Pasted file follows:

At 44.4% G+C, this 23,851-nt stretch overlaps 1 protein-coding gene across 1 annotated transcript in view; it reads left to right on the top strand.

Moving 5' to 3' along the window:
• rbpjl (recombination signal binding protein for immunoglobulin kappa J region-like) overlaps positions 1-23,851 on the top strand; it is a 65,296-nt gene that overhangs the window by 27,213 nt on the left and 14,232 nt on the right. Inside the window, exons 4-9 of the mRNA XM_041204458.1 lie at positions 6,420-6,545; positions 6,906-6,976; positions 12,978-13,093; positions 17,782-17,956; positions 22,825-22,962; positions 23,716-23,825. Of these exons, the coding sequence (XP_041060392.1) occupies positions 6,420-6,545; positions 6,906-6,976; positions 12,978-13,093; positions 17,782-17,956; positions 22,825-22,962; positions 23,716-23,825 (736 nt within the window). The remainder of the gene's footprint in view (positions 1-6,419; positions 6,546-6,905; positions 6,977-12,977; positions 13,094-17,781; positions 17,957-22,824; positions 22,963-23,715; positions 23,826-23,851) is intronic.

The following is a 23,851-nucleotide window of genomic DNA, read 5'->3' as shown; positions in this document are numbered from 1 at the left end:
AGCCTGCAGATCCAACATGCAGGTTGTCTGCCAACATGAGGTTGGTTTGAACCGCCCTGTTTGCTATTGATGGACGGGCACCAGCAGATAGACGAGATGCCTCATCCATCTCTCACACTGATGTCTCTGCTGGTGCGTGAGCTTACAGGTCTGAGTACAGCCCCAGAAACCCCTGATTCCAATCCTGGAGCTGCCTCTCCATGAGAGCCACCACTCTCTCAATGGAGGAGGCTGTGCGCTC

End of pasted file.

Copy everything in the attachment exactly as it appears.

At 44.4% G+C, this 23,851-nt stretch overlaps 1 protein-coding gene across 1 annotated transcript in view; it reads left to right on the top strand.

Moving 5' to 3' along the window:
• rbpjl (recombination signal binding protein for immunoglobulin kappa J region-like) overlaps positions 1-23,851 on the top strand; it is a 65,296-nt gene that overhangs the window by 27,213 nt on the left and 14,232 nt on the right. Inside the window, exons 4-9 of the mRNA XM_041204458.1 lie at positions 6,420-6,545; positions 6,906-6,976; positions 12,978-13,093; positions 17,782-17,956; positions 22,825-22,962; positions 23,716-23,825. Of these exons, the coding sequence (XP_041060392.1) occupies positions 6,420-6,545; positions 6,906-6,976; positions 12,978-13,093; positions 17,782-17,956; positions 22,825-22,962; positions 23,716-23,825 (736 nt within the window). The remainder of the gene's footprint in view (positions 1-6,419; positions 6,546-6,905; positions 6,977-12,977; positions 13,094-17,781; positions 17,957-22,824; positions 22,963-23,715; positions 23,826-23,851) is intronic.

The following is a 23,851-nucleotide window of genomic DNA, read 5'->3' as shown; positions in this document are numbered from 1 at the left end:
AGCCTGCAGATCCAACATGCAGGTTGTCTGCCAACATGAGGTTGGTTTGAACCGCCCTGTTTGCTATTGATGGACGGGCACCAGCAGATAGACGAGATGCCTCATCCATCTCTCACACTGATGTCTCTGCTGGTGCGTGAGCTTACAGGTCTGAGTACAGCCCCAGAAACCCCTGATTCCAATCCTGGAGCTGCCTCTCCATGAGAGCCACCACTCTCTCAATGGAGGAGGCTGTGCGCTC